I’ll talk more about it in the next post about the transmit mixer and filter, but that provides an actual range of 3.530 MHz to 3.609 MHz.  This includes the QRP CW calling frequency at 3.560 as well as W1AW’s code practice sessions transmitted on 3.5815.  It does not include the main CW DX window between 3.500 and 3.525 MHz, but I’m still working on getting my Amateur Extra license, so I’m not authorized for that part of the band anyway.


T-Kit 1380 Kit Build: Part 1

I won a T-Kit 1380 80m 3 watt CW transceiver kit at the WCRA Hamfest back in 2014, and it’s been sitting on my bench unopened since then.  I didn’t have my license at the time, but I got my General license about a week later. I decided that this summer was a good time to start building it. Here’s a link to one you can pick up if you’re interested :

I have quite a lot of kit-building experience, but most of it is digital electronics, so this is probably the most complex kit I’ve ever built, both in number of components and circuit complexity.

If you’re not familiar with amateur radio, this kit will let you transmit and receive on the 80m band (between 3.5 and 3.75 MHz) using CW (morse code).

1380 Manual

The schematics in the manual are a bit low-res, but the instructions for assembly are very good.  My biggest complaint with the manual so far is that errata are supplied as a stack of papers inside the manual.  Some of them referenced parts this kit doesn’t use, so it was a bit of a chore to go through and update the instructions and update the steps by hand.

The assembly process is documented in phases, with testing procedures at the end of each phase.

Phase 1 is construction of the DC input circuitry as well as the keying circuit.  The keying circuit is connected to the code key, and disables the receive circuitry while transmitting.  Here’s the diagram for phase 1.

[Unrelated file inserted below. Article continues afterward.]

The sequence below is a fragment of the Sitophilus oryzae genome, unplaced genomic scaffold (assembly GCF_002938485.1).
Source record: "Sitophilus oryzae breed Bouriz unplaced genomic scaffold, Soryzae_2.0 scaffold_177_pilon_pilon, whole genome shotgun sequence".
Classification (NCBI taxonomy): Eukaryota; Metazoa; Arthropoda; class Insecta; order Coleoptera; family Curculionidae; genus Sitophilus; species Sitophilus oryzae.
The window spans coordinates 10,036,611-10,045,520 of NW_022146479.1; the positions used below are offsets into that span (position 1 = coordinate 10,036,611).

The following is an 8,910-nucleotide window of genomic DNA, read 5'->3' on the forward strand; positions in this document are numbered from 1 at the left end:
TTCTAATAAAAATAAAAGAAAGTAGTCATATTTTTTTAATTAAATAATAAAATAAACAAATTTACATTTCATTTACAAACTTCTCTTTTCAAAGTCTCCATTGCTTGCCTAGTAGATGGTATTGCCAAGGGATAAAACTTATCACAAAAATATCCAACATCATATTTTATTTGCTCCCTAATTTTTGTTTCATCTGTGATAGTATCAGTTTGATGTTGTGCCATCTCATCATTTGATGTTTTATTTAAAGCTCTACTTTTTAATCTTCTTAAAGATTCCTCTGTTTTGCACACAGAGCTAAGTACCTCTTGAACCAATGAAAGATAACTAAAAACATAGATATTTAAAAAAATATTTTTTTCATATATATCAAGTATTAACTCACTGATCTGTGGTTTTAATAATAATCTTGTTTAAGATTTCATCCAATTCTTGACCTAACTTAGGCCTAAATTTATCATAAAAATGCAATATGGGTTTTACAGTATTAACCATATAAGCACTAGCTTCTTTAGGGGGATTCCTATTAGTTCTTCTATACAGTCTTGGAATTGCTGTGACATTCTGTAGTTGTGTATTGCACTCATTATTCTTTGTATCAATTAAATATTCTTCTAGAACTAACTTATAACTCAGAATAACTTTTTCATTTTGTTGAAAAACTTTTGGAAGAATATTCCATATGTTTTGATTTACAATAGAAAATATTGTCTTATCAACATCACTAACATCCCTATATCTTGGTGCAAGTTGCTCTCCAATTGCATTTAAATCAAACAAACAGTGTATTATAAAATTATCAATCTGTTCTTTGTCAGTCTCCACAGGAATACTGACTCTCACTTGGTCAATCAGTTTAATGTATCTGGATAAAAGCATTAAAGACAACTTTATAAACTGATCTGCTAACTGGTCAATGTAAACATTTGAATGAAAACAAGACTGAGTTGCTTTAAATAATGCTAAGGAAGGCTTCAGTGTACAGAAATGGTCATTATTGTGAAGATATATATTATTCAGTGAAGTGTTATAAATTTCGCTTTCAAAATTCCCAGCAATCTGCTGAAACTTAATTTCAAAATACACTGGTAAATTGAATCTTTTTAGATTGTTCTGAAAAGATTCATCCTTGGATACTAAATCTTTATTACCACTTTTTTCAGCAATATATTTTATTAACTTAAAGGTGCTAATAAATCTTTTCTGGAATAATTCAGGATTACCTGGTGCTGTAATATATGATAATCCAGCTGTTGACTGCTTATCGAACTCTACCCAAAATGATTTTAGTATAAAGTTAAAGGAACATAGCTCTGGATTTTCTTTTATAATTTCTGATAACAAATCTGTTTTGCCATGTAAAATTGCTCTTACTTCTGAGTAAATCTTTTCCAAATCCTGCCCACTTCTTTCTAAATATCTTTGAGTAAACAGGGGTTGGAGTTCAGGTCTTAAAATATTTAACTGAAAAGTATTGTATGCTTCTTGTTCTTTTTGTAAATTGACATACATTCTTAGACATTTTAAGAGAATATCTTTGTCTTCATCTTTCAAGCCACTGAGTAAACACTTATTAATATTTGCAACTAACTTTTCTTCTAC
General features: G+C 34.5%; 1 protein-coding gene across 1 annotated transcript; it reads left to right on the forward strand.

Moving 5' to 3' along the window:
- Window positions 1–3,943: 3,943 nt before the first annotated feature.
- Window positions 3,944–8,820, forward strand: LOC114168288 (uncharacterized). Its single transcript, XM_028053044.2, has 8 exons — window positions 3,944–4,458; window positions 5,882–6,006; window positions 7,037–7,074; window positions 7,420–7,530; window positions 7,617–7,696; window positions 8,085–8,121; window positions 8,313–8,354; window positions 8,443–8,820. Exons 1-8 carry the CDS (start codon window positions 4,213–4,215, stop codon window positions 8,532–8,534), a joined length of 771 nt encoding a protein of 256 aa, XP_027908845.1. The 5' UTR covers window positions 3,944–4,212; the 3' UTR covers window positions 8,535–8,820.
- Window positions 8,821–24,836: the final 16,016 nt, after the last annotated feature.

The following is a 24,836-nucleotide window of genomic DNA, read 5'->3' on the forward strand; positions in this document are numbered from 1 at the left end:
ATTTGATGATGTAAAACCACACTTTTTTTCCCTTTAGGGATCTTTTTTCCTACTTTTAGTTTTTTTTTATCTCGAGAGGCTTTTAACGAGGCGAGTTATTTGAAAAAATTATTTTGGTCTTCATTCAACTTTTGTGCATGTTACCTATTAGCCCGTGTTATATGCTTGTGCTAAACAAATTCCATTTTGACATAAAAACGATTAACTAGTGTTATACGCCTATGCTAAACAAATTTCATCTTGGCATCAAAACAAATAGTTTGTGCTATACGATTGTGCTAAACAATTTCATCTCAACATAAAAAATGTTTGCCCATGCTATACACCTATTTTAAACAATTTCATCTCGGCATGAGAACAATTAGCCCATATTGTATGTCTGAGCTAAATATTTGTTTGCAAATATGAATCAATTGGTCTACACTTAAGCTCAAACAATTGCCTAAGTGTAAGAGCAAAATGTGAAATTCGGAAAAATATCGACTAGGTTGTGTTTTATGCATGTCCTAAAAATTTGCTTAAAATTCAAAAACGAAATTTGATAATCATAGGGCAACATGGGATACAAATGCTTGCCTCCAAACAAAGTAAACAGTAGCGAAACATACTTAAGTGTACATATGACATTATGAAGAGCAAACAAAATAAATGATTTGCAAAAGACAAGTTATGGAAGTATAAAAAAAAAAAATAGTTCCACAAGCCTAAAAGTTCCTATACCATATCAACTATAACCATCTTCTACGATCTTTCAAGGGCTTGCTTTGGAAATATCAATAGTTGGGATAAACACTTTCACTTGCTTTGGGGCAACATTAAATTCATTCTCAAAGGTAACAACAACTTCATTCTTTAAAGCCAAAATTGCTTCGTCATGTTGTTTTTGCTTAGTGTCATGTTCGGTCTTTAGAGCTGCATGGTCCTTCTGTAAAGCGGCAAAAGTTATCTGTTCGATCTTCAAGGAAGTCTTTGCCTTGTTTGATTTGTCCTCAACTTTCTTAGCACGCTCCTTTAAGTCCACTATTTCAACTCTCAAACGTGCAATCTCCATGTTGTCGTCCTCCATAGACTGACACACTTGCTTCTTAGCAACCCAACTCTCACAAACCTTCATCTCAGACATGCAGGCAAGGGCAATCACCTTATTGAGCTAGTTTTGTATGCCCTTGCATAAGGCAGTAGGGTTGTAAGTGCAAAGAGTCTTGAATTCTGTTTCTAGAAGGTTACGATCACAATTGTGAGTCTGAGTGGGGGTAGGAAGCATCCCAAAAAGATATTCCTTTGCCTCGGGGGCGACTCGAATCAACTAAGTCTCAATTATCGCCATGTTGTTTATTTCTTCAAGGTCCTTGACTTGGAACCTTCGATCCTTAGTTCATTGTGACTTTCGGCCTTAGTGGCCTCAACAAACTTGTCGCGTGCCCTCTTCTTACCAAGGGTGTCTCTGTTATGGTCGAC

Phase 1 schematic

Phase 1 schematic

Here’s the board as assembled:

Phase 1 assembled

Phase 1 assembled

This is a pretty densely packed board, and the silkscreen suffers for it.  The manual gives pretty decent drawings of the section of the board each phase is concerned with, and this helps quite a lot.  You can usually locate a component by finding a nearby component you’ve already installed, or one whose silkscreen isn’t broken up by a pad.

Once this phase was assembled, there was a short test procedure to verify that it is operating correctly.  Essentially, I had to apply 12v to the 12v input, and then verify that R13 (the resistor in the center of the board, just between the two beige ceramic capacitors) read 0v while the key wires were disconnected (the white and black wires just under ‘J1’), and 12v while they were touched together.

I misread the directions and it took me a while to figure out what I was doing wrong (I was measuring voltage drop across the resistor, not between the resistor terminal and ground), but in the end, everything checked out.

The full board

The full board

As you can see, there’s quite a lot of work still to do, so come back next time, when I move on to assembly and testing of the VFO section!